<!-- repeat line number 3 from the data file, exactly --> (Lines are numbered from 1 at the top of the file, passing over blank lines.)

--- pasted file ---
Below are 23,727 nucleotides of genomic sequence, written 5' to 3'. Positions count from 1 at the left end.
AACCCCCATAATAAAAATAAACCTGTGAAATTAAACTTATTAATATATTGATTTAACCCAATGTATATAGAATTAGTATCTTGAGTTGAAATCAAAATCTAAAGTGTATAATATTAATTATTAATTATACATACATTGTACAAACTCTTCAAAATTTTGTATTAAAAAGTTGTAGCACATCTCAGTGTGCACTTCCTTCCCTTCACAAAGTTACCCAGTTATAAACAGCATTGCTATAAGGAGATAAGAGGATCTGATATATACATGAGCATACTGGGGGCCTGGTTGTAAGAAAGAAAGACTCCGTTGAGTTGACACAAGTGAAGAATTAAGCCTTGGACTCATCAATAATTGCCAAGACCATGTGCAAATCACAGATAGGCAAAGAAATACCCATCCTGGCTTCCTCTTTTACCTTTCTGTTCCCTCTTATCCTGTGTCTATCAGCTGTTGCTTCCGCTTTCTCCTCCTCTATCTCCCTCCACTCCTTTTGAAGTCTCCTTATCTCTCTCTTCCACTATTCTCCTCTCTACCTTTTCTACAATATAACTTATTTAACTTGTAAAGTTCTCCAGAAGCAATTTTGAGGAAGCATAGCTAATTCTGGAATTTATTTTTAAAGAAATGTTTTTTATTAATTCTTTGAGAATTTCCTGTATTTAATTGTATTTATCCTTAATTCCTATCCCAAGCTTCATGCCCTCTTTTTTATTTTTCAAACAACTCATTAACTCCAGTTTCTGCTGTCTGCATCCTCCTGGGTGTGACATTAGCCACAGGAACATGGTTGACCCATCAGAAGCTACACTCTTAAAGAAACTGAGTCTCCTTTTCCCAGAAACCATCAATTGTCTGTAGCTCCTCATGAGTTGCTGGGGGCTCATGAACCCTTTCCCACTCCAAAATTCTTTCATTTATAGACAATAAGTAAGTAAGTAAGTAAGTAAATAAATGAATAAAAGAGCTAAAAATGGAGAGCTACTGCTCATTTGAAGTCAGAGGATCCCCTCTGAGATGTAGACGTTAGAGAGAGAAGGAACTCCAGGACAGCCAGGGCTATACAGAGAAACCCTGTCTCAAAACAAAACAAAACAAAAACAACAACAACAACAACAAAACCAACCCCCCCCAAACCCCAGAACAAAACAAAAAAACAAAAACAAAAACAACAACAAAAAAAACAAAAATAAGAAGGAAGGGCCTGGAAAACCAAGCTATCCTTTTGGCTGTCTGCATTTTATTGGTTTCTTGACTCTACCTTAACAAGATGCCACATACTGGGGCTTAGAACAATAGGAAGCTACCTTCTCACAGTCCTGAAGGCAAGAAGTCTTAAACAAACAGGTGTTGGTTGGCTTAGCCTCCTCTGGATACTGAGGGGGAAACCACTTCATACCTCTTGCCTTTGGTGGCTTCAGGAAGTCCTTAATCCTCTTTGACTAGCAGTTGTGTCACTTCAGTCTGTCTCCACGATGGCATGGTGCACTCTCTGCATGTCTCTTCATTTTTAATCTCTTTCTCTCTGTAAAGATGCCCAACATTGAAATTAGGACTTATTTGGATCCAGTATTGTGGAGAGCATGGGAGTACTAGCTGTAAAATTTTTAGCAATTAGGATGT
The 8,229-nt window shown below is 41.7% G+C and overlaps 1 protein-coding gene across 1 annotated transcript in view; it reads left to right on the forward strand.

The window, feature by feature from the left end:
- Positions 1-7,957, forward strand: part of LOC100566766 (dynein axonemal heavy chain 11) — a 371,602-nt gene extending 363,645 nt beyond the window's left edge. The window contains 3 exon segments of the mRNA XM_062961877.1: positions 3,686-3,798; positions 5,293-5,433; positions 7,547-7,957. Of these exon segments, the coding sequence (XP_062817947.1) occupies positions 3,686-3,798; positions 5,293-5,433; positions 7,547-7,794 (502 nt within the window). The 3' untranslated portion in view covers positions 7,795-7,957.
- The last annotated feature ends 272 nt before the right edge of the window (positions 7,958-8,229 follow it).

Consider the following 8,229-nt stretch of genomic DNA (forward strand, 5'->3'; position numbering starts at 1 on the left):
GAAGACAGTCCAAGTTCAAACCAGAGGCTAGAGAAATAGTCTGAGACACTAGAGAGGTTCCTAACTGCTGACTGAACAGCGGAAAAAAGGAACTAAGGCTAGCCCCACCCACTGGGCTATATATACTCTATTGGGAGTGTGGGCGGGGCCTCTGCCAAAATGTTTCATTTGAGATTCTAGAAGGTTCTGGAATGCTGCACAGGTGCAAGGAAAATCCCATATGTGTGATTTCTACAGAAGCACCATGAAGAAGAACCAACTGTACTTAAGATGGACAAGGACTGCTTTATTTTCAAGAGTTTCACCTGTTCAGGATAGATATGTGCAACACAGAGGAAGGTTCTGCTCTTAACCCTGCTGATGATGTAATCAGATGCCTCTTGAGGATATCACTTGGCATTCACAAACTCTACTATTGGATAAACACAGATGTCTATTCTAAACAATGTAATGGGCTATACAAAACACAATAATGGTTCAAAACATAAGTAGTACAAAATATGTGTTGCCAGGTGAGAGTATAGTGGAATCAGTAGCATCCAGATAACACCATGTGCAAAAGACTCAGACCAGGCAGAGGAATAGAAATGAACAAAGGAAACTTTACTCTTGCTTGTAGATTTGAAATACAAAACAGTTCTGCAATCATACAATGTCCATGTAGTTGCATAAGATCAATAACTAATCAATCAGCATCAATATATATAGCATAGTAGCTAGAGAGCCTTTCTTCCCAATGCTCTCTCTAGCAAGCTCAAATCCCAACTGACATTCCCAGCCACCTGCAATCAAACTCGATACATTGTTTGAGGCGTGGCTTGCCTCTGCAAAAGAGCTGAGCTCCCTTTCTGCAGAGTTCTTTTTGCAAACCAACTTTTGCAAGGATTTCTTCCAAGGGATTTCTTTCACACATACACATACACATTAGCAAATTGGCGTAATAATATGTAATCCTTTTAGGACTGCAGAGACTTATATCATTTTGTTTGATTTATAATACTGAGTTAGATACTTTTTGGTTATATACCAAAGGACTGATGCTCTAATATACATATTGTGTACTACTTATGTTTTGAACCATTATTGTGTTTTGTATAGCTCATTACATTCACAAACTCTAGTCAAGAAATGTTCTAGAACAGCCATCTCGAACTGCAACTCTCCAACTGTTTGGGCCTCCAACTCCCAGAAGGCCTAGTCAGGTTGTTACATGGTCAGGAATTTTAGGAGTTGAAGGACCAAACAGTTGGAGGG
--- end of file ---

The 8,229-nt window shown below is 41.7% G+C and overlaps 1 protein-coding gene across 1 annotated transcript in view; it reads left to right on the forward strand.